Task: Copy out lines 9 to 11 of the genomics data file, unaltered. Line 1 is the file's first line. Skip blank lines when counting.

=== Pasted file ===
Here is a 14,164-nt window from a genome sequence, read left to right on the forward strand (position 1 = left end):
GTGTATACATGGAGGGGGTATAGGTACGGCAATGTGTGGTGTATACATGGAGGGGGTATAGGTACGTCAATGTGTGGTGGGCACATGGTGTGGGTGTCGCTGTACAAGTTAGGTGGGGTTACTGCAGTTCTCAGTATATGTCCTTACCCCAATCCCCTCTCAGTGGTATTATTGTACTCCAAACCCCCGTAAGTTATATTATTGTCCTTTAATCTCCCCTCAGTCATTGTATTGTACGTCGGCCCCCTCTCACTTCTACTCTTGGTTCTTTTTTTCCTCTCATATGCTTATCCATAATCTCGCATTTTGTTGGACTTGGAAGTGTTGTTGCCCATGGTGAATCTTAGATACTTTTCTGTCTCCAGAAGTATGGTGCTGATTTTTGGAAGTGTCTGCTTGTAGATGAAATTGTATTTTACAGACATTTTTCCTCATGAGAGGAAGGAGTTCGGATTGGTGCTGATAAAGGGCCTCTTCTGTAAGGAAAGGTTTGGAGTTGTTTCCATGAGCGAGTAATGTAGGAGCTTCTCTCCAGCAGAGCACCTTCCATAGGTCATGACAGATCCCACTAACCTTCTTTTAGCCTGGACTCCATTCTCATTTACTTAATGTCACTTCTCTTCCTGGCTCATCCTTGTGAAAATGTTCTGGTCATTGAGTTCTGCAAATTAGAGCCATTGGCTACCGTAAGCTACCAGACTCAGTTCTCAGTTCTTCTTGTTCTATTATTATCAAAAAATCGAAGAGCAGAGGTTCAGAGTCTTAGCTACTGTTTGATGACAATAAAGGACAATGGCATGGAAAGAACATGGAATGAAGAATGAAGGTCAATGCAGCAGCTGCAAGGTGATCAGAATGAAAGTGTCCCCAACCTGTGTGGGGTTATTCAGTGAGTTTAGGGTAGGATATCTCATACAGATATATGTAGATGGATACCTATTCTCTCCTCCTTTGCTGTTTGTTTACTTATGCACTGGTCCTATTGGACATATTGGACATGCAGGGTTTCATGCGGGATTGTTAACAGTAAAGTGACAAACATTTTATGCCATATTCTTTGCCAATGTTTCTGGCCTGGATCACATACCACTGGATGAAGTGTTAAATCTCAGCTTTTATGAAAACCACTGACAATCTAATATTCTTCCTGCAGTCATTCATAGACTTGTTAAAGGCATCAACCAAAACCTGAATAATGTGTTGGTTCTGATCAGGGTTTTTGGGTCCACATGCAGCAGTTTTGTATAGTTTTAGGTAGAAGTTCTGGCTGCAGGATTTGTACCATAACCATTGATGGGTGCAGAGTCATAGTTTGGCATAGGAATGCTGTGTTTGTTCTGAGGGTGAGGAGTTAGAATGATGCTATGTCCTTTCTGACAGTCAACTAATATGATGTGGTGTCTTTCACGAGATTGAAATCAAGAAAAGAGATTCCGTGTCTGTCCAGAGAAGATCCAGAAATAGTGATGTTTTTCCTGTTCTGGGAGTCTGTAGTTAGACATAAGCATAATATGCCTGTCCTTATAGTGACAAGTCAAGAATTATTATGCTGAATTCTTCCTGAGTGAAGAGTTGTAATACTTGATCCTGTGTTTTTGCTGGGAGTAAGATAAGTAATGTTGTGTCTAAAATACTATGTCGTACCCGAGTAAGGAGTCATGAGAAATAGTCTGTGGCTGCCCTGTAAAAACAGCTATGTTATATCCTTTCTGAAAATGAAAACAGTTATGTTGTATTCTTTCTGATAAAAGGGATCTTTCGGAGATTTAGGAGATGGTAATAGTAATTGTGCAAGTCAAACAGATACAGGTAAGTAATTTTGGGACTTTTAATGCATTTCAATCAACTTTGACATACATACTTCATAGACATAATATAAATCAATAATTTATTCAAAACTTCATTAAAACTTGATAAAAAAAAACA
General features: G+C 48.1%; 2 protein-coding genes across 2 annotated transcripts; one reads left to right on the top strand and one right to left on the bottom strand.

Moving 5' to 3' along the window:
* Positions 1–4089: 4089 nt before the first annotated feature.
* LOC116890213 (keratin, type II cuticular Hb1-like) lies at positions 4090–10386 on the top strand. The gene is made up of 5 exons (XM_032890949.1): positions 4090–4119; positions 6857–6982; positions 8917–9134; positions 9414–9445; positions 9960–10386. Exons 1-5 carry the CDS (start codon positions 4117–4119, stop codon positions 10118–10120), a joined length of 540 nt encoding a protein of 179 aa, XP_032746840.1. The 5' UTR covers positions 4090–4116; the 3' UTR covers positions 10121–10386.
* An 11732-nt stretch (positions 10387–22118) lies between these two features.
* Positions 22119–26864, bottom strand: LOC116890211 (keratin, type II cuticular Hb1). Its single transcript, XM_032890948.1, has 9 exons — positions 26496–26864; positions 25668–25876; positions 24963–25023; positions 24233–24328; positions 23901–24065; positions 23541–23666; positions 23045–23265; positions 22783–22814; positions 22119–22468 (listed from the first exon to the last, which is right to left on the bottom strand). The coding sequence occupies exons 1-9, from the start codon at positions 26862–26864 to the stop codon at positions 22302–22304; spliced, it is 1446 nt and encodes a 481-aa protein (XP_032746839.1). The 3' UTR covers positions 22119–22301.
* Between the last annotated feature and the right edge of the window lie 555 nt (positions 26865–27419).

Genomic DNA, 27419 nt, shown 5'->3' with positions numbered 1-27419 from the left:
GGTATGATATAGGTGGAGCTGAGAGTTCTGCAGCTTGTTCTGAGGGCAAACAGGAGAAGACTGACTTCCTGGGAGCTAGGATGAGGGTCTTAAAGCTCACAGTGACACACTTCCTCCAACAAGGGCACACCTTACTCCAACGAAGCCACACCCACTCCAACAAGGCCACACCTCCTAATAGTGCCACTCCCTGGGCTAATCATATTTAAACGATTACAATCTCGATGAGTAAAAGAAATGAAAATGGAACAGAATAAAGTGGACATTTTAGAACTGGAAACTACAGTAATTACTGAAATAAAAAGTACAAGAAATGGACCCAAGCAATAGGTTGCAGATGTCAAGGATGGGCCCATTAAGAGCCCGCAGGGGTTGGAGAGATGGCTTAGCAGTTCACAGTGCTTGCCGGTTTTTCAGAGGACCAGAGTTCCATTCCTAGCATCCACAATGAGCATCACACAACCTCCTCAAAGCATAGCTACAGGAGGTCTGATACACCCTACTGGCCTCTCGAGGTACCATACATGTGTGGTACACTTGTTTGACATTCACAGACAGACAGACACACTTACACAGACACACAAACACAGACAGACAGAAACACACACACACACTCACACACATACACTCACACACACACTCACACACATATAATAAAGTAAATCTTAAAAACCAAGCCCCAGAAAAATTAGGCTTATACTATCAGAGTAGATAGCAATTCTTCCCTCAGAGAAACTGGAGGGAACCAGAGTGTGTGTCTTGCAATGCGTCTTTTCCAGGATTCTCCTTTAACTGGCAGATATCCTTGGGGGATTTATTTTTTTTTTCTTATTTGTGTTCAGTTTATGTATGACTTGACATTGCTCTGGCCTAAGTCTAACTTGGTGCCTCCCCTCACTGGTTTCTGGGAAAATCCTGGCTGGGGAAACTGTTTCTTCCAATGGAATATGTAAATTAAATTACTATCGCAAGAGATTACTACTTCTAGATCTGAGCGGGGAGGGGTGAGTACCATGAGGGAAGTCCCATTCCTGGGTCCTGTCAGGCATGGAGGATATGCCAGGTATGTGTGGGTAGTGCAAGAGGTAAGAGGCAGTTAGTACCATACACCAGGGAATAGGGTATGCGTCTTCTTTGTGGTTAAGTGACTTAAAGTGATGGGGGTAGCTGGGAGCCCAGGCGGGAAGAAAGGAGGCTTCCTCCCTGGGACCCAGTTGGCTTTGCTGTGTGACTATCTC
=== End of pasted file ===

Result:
* Between the last annotated feature and the right edge of the window lie 555 nt (positions 26865–27419).

Genomic DNA, 27419 nt, shown 5'->3' with positions numbered 1-27419 from the left:
GGTATGATATAGGTGGAGCTGAGAGTTCTGCAGCTTGTTCTGAGGGCAAACAGGAGAAGACTGACTTCCTGGGAGCTAGGATGAGGGTCTTAAAGCTCACAGTGACACACTTCCTCCAACAAGGGCACACCTTACTCCAACGAAGCCACACCCACTCCAACAAGGCCACACCTCCTAATAGTGCCACTCCCTGGGCTAATCATATTTAAACGATTACAATCTCGATGAGTAAAAGAAATGAAAATGGAACAGAATAAAGTGGACATTTTAGAACTGGAAACTACAGTAATTACTGAAATAAAAAGTACAAGAAATGGACCCAAGCAATAGGTTGCAGATGTCAAGGATGGGCCCATTAAGAGCCCGCAGGGGTTGGAGAGATGGCTTAGCAGTTCACAGTGCTTGCCGGTTTTTCAGAGGACCAGAGTTCCATTCCTAGCATCCACAATGAGCATCACACAACCTCCTCAAAGCATAGCTACAGGAGGTCTGATACACCCTACTGGCCTCTCGAGGTACCATACATGTGTGGTACACTTGTTTGACATTCACAGACAGACAGACACACTTACACAGACACACAAACACAGACAGACAGAAACACACACACACACTCACACACATACACTCACACACACACTCACACACATATAATAAAGTAAATCTTAAAAACCAAGCCCCAGAAAAATTAGGCTTATACTATCAGAGTAGATAGCAATTCTTCCCTCAGAGAAACTGGAGGGAACCAGAGTGTGTGTCTTGCAATGCGTCTTTTCCAGGATTCTCCTTTAACTGGCAGATATCCTTGGGGGATTTATTTTTTTTTTCTTATTTGTGTTCAGTTTATGTATGACTTGACATTGCTCTGGCCTAAGTCTAACTTGGTGCCTCCCCTCACTGGTTTCTGGGAAAATCCTGGCTGGGGAAACTGTTTCTTCCAATGGAATATGTAAATTAAATTACTATCGCAAGAGATTACTACTTCTAGATCTGAGCGGGGAGGGGTGAGTACCATGAGGGAAGTCCCATTCCTGGGTCCTGTCAGGCATGGAGGATATGCCAGGTATGTGTGGGTAGTGCAAGAGGTAAGAGGCAGTTAGTACCATACACCAGGGAATAGGGTATGCGTCTTCTTTGTGGTTAAGTGACTTAAAGTGATGGGGGTAGCTGGGAGCCCAGGCGGGAAGAAAGGAGGCTTCCTCCCTGGGACCCAGTTGGCTTTGCTGTGTGACTATCTC